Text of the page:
I don’t want to go into examples of hypocrisy (the Stornoway Trust opposing Sunday golf whilst building a cycle track where no Sunday policy applies; the comhairle opening leisure facilities in Barra and Linaclete, but not in Stornoway due to ‘operational difficulties’; or the combination of the two overseeing the renovation of the Lews Castle whilst simultaneously allowing the hotel, restaurant and cafe to ply their trade on Sunday yet the fabulous museum remains closed) to score cheap points. But the obvious needs to be stated.
It’s not about anybody being right or wrong. There is no ‘right or wrong’. What people want to believe is entirely up to them.
Nobody (and I include myself in every instance) can, with any degree of certainty, claim to know the ‘truth’, the ‘bigger picture’ or ‘why we are here’. The arguments over who knows best have seen our churches split, congregations torn asunder and even families at loggerheads over ‘interpretations’.
But the notion of a section of society wishing to prohibit the use of publicly-funded facilities, because they don’t wish to avail themselves of them, is as absurd as it is dangerous. It creates what none of us wish to see, and what divides us at the most fundamental level – a ‘them and us’ scenario where people are asked to take sides.
There will always be religion in society and therefore it will obviously have a legitimate place (even if some have to stretch a bit to accommodate this notion).
Several thousand years of idols, sacrifices, worshipping natural phenomena, spectacular leaders, holy books and accepting (or not accepting) differing philosophies should have taught us something. If only a bit of tolerance of each other. Sunday ferries, planes, pubs, petrol stations, restaurants and takeaways have not, I would respectfully suggest, seen the ‘rocks melt wi’ the sun’, ‘the seas gang dry’ nor the Isle of Lewis change in any hugely-meaningful way. Society and ‘culture’ evolves whether we like it or not.
A cinema, swimming, golf or the museum, similarly, should not be of any concern to the faithful, unless they choose to be faux-offended on behalf of those who think differently. I would ask why anyone from outside the metropolis, with any degree of temerity, should be so bold as to suggest any impact on their Sunday observance.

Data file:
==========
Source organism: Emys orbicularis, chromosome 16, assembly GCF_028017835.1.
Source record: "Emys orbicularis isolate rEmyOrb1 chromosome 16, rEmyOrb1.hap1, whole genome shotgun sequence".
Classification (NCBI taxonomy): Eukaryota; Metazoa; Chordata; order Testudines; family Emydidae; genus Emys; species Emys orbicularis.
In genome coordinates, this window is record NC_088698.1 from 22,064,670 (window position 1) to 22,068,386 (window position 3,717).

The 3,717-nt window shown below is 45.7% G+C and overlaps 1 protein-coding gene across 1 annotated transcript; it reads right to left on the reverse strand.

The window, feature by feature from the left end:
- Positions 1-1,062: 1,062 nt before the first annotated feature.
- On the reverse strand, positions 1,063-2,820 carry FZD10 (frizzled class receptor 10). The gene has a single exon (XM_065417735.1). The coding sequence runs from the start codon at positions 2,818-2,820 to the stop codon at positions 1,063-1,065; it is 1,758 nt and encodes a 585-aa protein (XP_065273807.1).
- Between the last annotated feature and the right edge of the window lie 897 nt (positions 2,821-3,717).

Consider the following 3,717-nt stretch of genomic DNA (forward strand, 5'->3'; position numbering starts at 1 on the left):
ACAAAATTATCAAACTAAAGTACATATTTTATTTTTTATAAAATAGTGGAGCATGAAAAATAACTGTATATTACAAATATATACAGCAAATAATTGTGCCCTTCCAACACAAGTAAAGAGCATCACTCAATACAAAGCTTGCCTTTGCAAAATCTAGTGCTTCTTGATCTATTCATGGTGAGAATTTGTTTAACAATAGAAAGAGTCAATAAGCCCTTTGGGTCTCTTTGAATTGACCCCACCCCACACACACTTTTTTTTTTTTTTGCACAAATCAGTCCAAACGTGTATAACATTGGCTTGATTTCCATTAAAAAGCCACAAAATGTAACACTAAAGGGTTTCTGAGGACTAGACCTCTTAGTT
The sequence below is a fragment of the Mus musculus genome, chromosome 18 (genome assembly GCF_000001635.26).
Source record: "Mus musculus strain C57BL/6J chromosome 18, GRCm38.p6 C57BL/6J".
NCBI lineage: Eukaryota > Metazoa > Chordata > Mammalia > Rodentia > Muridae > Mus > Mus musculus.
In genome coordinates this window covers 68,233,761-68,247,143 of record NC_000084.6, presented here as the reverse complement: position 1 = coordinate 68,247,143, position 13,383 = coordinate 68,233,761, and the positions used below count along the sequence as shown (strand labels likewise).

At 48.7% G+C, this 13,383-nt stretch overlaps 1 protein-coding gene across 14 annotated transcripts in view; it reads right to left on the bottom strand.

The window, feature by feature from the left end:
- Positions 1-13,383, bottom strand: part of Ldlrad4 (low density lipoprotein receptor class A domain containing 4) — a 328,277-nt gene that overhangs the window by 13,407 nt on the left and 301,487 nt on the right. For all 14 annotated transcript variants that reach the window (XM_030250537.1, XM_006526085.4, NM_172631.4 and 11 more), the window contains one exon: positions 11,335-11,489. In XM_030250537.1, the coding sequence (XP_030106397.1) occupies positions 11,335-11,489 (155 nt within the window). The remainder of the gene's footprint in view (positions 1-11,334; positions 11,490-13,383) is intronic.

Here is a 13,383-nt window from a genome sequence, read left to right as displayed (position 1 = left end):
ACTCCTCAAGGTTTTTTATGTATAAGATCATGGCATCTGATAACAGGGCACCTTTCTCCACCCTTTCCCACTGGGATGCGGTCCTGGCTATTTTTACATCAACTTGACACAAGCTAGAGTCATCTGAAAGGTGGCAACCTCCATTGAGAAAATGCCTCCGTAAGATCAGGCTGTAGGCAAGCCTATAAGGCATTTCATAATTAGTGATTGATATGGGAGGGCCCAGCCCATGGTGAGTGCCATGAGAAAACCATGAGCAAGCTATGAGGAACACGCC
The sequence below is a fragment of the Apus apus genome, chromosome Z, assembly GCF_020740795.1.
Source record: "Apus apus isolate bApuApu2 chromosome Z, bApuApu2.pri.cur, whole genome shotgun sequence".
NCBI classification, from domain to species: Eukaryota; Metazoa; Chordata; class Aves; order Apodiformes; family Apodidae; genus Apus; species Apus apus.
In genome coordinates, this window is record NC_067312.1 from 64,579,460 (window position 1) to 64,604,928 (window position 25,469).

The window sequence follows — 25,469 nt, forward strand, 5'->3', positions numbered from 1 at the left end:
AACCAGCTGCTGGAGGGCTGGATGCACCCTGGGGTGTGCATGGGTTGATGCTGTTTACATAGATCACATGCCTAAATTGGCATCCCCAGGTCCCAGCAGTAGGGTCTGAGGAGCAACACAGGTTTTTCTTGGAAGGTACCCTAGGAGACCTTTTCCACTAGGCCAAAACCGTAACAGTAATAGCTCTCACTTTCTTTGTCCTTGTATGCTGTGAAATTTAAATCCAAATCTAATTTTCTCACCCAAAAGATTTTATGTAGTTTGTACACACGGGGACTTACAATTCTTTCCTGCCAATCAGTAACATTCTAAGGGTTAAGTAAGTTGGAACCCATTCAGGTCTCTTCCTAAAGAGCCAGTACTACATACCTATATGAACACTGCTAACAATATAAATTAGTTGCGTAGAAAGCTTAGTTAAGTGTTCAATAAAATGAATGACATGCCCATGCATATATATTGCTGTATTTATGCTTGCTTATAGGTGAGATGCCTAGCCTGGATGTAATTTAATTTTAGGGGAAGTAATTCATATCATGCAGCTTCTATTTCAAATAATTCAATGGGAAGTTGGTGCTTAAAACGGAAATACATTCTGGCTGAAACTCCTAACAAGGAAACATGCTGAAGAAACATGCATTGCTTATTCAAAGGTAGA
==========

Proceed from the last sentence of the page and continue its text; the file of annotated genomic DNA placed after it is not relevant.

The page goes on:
When you have a situation where the comhairle give a school hall to a group of worshippers on a regular basis (despite there being no written policy on the charges they can level on a Sunday — only Monday-Saturday) yet will refuse to hire the same, or indeed any other, hall to any other group for whatever other purpose on the same day; you have an ‘awkward’ situation which smacks of some kind of inferred, automatic, privilege.
Yet we turn a blind eye and Sabbatarians still complain that the clamour to open council facilities is being done through some kind of ‘spite’. How does ‘spite’ find its roots?
When An Lanntair first proposed Sunday opening, councillors were given the figure for the degree of (monetary) support the council provided. The inference was obvious then, and still is (if not more so) today.
I hear people talking of ‘never setting foot through its doors again’. Spite?
When Sunday golf was first mooted some ten years ago, one of the reactions from a Stornoway ‘trustee’ was that they (the trust) would “rather give the course over for houses to get built on it than let play commence on the Sabbath”.
They have since modified their stance. Apparently they are now talking about a 10-20-fold punitive increase in rent and a condition that no competitions be held on Sundays, should the vote, miraculously, change to be in favour. Spite?
The management of the sports centre, too, are very acutely aware of who holds the purse strings and where the hard decisions get made. But they would be made for commercial or operational reasons. Surely not “spite”?
Despite, allegedly, having several more (evidently) suitable and convenient sites offered to it; the Stornoway High Free Church couldn’t quite get around to the notion of joining their fellow Christians on Kenneth Street and have, bizarrely, applied to build their new place of worship on a swamp across from the busiest commercial enterprise in the town on every single Sunday (Engebretsen’s Filling Station). The cost of the foundation alone, apparently, is in the region of £600,000.
I told you it was ‘complicated’.
The subterfuge, the shady influence being exerted behind closed doors, the subtle and not-so-subtle pressure(s) being applied in places where they matter most… None of this is news to anyone who has been born and brought up, lived and worked here, all their lives.
I’m only try to convey my version of the many ‘truths’ of the Sunday ‘situation’. The real truth is that Sunday swimming or not, Sunday golf or not, Sunday museums or not, outside of Stornoway nobody will notice a blind bit of difference. Common sense tells us all that.
I realise that this issue is divisive and controversial. It should never be so. It’s all about freedom of choice. The sacrifices many have made in order that we can enjoy that freedom of choice should not be lost on any of us – least of all on Lewis.
In my time as greens convenor at Stornoway Golf Club I used to rail against the skiing, sledging and snowboarding that would, inevitably, ruin my golf course.
Funnily enough, every time the spring came around, my fears had proved to be entirely ungrounded. The grass still grew, golf prospered and our most diehard faithful simply got on with their core agenda.
Norrie T MacDonald is a regular WHFP columnist